We met her many years ago when we were working with a different local ministry.
At that time we did a church service once a week in the community of Las Aves, a little village we have worked in and cared about for a long time. These 2 little girls, we will call Ellie and Yanna* would faithfully come to church with their grandma. They stood out. Grandma was missing an eye, had a crooked leg, and a chatty little granddaughter that loved playing with Brielle, who was about 3 at the time.
We looked forward to seeing this little trio week after week. Ellie loved the songs and lessons and was a very outgoing, spunky little girl. Her little sister was a bit shy but always trailed close beside her. The details of their story are not mine to share but for reasons of safety, the girls were placed in a local orphanage. Yanna has been there ever since, and I have visited her consistently since she was little. Ellie was placed in the same orphanage but she didn’t get to stay very long.
The next few years for Ellie went from bad to worse.
She went from orphanage to orphanage and I tried my best to keep up with her whereabouts. I was given permission by social services several times to visit her. I even brought her grandma to see her once when she was in an orphanage in a city 2 hours away. As Ellie got older, she kept on running away from or getting kicked out of orphanages. On one occasion I tried to bring her little sister to visit. I went through the process of getting the right permissions and drove 3 hours to the orphanage only to find out that she had run away and that the orphanage had never reported it to social services.
Shortly after that, her grandma ended up getting sick and died unexpectedly. Soon after, I lost track of Ellie and we went to Canada for a time. I later found out that she had lived in 13 different orphanages and 3 women’s rehabs (where they will put older kids if they don’t have a place open in an orphanage).
Then last year, around this time, we got a call from a social worker who told us that Ellie was 17, living in a temporary shelter (a locked down orphanage for children that have no other place to go) in Tijuana and they desperately wanted to find her a home before she turned 18. The question was simple, would we take her?
I have prayed for this girl since she was little. She was the one I could not take in for so many reasons…lack of space, questions of safety for my other kids, and the overwhelm I already felt taking care of 2 ex-orphanage teens. I had tried desperately to find a place for her but at that time foster care was not an option and finding the “right orphanage” seemed like an impossible task. What kind of orphanage is really the “right one” anyways? Can kids actually thrive in an orphanage? Well, that’s a question to answer another day, but I think you might know the answer already.
Fast forward several years and we are being asked by social services to consider taking in this teen. This girl has no one and is destined to end up on the streets if no one gives her a home. We knew the answer right away, and it may surprise you.
We said no.
We said no because we made a family decision not to take in more kids for a time.
We said no because we knew she was more than we could handle.
We said no because we knew that God was asking us to do more than just help another child in our home.
But, we didn’t say no to helping her.
And so, the search began to find her a home. Social services basically told us that they trusted us enough to find someone for her. In all honesty, it seemed impossible. She was 17, recently hospitalized for mental health issues, and emotionally about the age of a 6-year-old.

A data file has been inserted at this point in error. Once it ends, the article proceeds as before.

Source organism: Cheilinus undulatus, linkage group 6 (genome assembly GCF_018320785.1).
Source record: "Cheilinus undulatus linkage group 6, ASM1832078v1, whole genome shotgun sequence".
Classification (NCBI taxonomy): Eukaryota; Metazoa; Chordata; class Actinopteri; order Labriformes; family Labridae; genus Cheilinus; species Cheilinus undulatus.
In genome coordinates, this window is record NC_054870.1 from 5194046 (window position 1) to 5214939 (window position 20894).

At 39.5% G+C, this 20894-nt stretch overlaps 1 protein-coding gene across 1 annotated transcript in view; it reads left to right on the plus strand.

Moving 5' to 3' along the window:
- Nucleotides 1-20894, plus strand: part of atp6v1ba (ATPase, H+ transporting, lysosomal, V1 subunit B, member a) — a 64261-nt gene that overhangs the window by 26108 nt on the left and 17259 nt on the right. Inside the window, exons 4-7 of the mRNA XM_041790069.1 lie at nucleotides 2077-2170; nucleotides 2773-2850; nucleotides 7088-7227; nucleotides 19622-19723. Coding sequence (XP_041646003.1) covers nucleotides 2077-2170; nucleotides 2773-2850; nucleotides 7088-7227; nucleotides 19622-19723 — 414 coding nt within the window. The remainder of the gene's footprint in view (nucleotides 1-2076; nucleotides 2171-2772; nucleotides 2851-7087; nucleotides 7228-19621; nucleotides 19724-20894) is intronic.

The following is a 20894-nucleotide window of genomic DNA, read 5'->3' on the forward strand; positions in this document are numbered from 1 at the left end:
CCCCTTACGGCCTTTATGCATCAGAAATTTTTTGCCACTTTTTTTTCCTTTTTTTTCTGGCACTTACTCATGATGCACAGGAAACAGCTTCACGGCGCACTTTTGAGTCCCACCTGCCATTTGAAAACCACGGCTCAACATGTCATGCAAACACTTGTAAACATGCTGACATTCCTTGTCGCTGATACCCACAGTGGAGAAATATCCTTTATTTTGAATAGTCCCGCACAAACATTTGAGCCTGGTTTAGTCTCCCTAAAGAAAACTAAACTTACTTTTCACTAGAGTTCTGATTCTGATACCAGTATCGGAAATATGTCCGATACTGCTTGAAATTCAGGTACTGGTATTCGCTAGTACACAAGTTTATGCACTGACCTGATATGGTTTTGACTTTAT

I started visiting her, making the 10-hour round trip to see this girl that no one but me had visited for 10 years. We started praying and I shared the need with a few friends and God answered our prayers!
Her new foster Mom was what might seem like an unlikely fit, a single, retired, older woman with a true heart of gold and experience with kids from hard places. When I realized it would be a great fit, I connected her with social services and within a couple of months after going through the right procedures we went to pick this young lady up and help take her “home.” Ellie finally had someone to love her and keep her; she was finally free of institutional care but her journey toward healing was just beginning.
Last year, a few weeks before Christmas on my first visit to see Ellie, she gave me a little gift.
I was surprised as I didn’t think she would even know I was coming, but she proudly handed me a tiny jar filled with glitter and rolled-up messages, my favorite being “Thanks for always loving me and my sister.”
She didn’t know that all these years I had felt like I had failed them. They were the ones I couldn’t take into my home. The ones I felt like I couldn’t help enough, and felt like I made no impact on. Yet, I was the only one advocating for her, the only one who noticed the mess she was in, and consistently prayed for her.
Recently, Ellie stayed in our home, while her foster Mom went on a trip. She brought her new little puppy and talked my ear off for 2 weeks!
Ellie is a very intelligent young lady but because of all the hard things she has gone through, she acts a lot younger than she is. She developed a lot of self-protecting behaviors to survive in the orphanage and is difficult to be around. We were all having a bit of a hard time—I had to remind myself that my current stress was the answer to many years of prayer!
Ellie has a family and home and because of that, she is on the path of healing and restoration. Will you keep Ellie and her sister Yanna in your prayers? Will you help us advocate for other kids in our area who are just like her—desperately needing a family and home to belong to?
Please consider supporting us as we continue our journey to help vulnerable children.
* Names have been changed for confidentiality